Comparison between animals of different ages. Despite our care to standardize the process of preparing tissue and images, the window of termination densities varied from case to case and, as a consequence, the width of the density ranges was different in the different animals. However, the approach used was the only one that allowed a quantitative comparison of the relative distribution of label in the different animals. Examples of the pattern and density of labeling in the gray matter in two cases (adult case 3 and 5 months) are shown in Figure 2, A and B, respectively. The density histograms show that the window of terminations was slightly different in the two cases (85–220 and 120–230, respectively).
Corticospinal termination densities within hand muscle motor nuclei. Using an X-Y plotter attached to the microscope stage, the locations of all motoneurons were determined (1) in each nitroprusside/TMB-reacted section with phase contrast, and (2) in the consecutive paratungstate/TMB-reacted section (counterstained with Neutral Red) with bright field. This allowed direct and precise delineation of the motoneuronal cell groups. The locations of motor nuclei supplying the hand and finger muscles, reconstructed from the data of Jenny and Inukai (1983), were then superimposed on each drawing, as shown in Figure 3. In Figure 3(left), the overall area occupied by these nuclei is shown on diagrams of the hemispinal gray matter from caudal C7 to caudal Th1. The rostro-caudal variation in the number of motoneurons in these selected motor nuclei reported by Jenny and Inukai (1983) correlated very closely with our areal measurements of these nuclei (Fig. 3,right), with an increase from caudal C7 to rostral Th1 and then a significant decrease in caudal Th1. These area measurements were taken from three of our cases (2.5 and 5 month and adult case 3).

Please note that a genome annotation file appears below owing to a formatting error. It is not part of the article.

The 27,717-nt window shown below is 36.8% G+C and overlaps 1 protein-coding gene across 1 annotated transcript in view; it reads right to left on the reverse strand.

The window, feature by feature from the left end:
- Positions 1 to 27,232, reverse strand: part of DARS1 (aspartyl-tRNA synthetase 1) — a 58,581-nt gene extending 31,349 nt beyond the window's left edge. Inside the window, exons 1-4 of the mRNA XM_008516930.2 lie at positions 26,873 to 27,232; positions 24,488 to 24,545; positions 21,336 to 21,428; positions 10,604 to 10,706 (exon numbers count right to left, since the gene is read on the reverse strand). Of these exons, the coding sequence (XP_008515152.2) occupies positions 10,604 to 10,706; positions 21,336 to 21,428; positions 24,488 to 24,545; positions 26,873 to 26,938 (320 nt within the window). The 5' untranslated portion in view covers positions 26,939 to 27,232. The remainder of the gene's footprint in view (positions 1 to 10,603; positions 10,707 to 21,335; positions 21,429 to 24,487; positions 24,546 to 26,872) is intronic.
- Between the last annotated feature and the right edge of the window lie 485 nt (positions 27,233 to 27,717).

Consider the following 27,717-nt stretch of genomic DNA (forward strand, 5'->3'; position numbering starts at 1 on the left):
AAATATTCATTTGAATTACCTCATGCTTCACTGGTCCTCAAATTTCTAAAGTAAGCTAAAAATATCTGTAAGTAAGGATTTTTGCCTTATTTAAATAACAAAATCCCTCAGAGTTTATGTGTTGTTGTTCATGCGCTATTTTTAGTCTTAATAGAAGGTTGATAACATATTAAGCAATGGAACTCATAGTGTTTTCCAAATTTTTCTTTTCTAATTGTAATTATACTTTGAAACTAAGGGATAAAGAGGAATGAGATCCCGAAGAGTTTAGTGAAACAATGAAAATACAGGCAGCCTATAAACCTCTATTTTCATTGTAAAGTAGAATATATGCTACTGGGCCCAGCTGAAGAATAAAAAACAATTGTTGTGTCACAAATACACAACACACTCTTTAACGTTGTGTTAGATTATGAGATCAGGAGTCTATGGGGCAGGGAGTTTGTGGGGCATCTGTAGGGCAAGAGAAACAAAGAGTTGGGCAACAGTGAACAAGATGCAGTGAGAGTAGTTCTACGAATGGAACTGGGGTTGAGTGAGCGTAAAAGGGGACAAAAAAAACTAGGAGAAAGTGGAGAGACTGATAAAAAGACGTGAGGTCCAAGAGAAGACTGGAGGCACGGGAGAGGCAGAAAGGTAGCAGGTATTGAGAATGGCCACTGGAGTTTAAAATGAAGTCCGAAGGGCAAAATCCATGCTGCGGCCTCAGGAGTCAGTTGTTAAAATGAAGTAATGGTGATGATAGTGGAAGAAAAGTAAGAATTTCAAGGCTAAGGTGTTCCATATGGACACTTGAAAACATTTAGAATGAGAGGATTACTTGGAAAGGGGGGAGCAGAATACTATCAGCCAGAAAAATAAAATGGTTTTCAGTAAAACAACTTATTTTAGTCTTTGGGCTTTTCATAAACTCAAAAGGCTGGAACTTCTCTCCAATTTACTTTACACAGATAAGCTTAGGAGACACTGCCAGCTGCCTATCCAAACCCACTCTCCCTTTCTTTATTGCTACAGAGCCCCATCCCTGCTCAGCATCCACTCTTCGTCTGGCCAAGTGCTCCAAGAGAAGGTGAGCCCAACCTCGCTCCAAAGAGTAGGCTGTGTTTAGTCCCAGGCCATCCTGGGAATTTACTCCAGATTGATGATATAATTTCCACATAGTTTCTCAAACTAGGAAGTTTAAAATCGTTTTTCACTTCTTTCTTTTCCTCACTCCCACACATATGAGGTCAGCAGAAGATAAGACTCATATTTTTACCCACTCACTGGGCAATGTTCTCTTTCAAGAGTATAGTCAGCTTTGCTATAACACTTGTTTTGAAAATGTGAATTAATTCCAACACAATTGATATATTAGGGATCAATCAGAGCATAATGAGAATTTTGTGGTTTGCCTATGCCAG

On each nitroprusside-reacted section from caudal C7 to caudal Th1, the region of lamina IX containing these motor nuclei was selected and its area measured. The proportion of this selected area occupied by densitometrically defined corticospinal terminations was calculated. The proportion of the same area occupied by the densest 40% of these terminations was also determined.
Our objective was to allow WGA-HRP uptake throughout the hand representation of the primary motor cortex (area 4). In all animals, the injection was located just medial to the genu of the central sulcus (Fig. 4, inset). The bulk of the injection always involved all layers of area 4 within the rostral bank of the central sulcus and onto the adjoining precentral gyrus. In all cases, it also slightly encroached on the immediately underlying white matter (Figs. 4, 5, Table 2).